3. "Maybe its all the meditation I do.. who knows, and really, who cares? :) "

    hehehe... I care ...... I think because I have come to see the value of meditation
    for balancing or steadying of enthusiasm.
    I think enthusiasm has it's place but it can be a short lived burst of passion,
    rather than providing the stamina for determination, often required of
    actions taken to engage or encourage change in one direction or another.

    lol... and it's taken me so long to respond that Okie
    has put into one small line what took me a paragraph.

    stay well

  4. I can get quite enthusiastic. I just enjoy it, it keeps me from getting too old.

    (From The Old Codger's Dictionary . . . Enthusiasm - a nervous disorder affecting the young and inexperienced.)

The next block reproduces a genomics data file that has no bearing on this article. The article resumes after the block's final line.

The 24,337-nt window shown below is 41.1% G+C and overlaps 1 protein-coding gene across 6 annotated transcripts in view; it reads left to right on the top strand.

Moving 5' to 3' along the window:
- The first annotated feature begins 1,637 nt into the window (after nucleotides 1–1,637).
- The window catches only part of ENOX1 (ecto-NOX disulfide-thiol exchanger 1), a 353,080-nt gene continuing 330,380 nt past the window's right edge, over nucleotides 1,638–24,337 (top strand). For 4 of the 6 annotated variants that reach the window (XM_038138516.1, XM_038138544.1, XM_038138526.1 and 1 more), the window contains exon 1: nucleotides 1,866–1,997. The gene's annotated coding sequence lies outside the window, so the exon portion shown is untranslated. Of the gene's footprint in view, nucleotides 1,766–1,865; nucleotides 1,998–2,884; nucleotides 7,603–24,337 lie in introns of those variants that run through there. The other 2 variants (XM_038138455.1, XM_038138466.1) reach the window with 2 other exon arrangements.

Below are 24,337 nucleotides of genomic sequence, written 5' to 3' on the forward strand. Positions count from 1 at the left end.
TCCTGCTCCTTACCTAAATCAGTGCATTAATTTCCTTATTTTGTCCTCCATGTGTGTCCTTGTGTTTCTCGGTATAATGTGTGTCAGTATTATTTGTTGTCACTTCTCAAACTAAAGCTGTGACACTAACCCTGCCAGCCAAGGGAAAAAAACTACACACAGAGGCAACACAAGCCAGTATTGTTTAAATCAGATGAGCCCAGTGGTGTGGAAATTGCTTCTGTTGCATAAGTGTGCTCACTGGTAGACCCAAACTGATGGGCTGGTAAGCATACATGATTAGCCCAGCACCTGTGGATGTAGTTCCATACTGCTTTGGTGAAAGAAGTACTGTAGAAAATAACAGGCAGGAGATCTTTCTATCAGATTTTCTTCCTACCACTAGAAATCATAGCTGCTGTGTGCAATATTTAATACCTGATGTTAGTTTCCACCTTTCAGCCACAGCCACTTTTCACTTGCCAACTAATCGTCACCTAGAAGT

5. I think you're right Lin. I believe all emotions have their place, as long as you know when there is an up there will be a down and everything is impermanent.

  6. From The Old Codger's Dictionary . . . Enthusiasm - a nervous disorder affecting the young and inexperienced.)

    lol... great definition from a great dictionary... hehe.


  7. One thing that struck me was how it said, if at the end of the day we are spent, tired and not enthusiastic at all, this is really a good sign.

    There are times when I get enthusiastic about something at the end of a day, and by the time morning comes around I've completely forgotten about it, lol. What a waste that can be! This can work for the opposite emotion also — whenever you're upset about something, sleep has a good way of working its way through the emotion.

    And I guess meditation is just a wise way of being able to process our emotions while awake, and so not burying the feelings.